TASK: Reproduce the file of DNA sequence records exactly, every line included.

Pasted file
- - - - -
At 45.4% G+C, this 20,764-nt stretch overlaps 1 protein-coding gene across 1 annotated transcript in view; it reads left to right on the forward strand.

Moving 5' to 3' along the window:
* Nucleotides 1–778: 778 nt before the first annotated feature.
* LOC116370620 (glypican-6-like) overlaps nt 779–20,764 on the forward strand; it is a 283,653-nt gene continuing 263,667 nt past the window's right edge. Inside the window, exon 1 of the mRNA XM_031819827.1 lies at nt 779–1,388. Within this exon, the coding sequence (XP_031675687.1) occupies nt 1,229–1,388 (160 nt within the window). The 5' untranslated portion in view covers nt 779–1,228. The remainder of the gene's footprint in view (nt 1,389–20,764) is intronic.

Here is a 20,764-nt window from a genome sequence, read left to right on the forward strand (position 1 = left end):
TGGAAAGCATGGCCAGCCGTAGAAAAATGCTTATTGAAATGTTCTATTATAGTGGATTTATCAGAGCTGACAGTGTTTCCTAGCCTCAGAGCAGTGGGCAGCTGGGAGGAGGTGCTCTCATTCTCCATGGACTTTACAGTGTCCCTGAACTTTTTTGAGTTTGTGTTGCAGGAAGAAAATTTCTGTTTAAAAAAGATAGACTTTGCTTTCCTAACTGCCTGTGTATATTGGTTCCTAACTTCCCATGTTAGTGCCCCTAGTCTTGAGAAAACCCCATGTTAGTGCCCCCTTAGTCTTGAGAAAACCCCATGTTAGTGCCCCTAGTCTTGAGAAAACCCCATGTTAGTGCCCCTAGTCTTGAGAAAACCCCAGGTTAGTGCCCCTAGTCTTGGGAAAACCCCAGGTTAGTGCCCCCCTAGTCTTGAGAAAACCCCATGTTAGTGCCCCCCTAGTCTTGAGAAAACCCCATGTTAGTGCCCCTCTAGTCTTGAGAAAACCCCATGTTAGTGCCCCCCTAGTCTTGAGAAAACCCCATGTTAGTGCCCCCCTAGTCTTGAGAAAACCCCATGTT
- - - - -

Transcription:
At 45.4% G+C, this 20,764-nt stretch overlaps 1 protein-coding gene across 1 annotated transcript in view; it reads left to right on the forward strand.

Moving 5' to 3' along the window:
* Nucleotides 1–778: 778 nt before the first annotated feature.
* LOC116370620 (glypican-6-like) overlaps nt 779–20,764 on the forward strand; it is a 283,653-nt gene continuing 263,667 nt past the window's right edge. Inside the window, exon 1 of the mRNA XM_031819827.1 lies at nt 779–1,388. Within this exon, the coding sequence (XP_031675687.1) occupies nt 1,229–1,388 (160 nt within the window). The 5' untranslated portion in view covers nt 779–1,228. The remainder of the gene's footprint in view (nt 1,389–20,764) is intronic.

Here is a 20,764-nt window from a genome sequence, read left to right on the forward strand (position 1 = left end):
TGGAAAGCATGGCCAGCCGTAGAAAAATGCTTATTGAAATGTTCTATTATAGTGGATTTATCAGAGCTGACAGTGTTTCCTAGCCTCAGAGCAGTGGGCAGCTGGGAGGAGGTGCTCTCATTCTCCATGGACTTTACAGTGTCCCTGAACTTTTTTGAGTTTGTGTTGCAGGAAGAAAATTTCTGTTTAAAAAAGATAGACTTTGCTTTCCTAACTGCCTGTGTATATTGGTTCCTAACTTCCCATGTTAGTGCCCCTAGTCTTGAGAAAACCCCATGTTAGTGCCCCCTTAGTCTTGAGAAAACCCCATGTTAGTGCCCCTAGTCTTGAGAAAACCCCATGTTAGTGCCCCTAGTCTTGAGAAAACCCCAGGTTAGTGCCCCTAGTCTTGGGAAAACCCCAGGTTAGTGCCCCCCTAGTCTTGAGAAAACCCCATGTTAGTGCCCCCCTAGTCTTGAGAAAACCCCATGTTAGTGCCCCTCTAGTCTTGAGAAAACCCCATGTTAGTGCCCCCCTAGTCTTGAGAAAACCCCATGTTAGTGCCCCCCTAGTCTTGAGAAAACCCCATGTT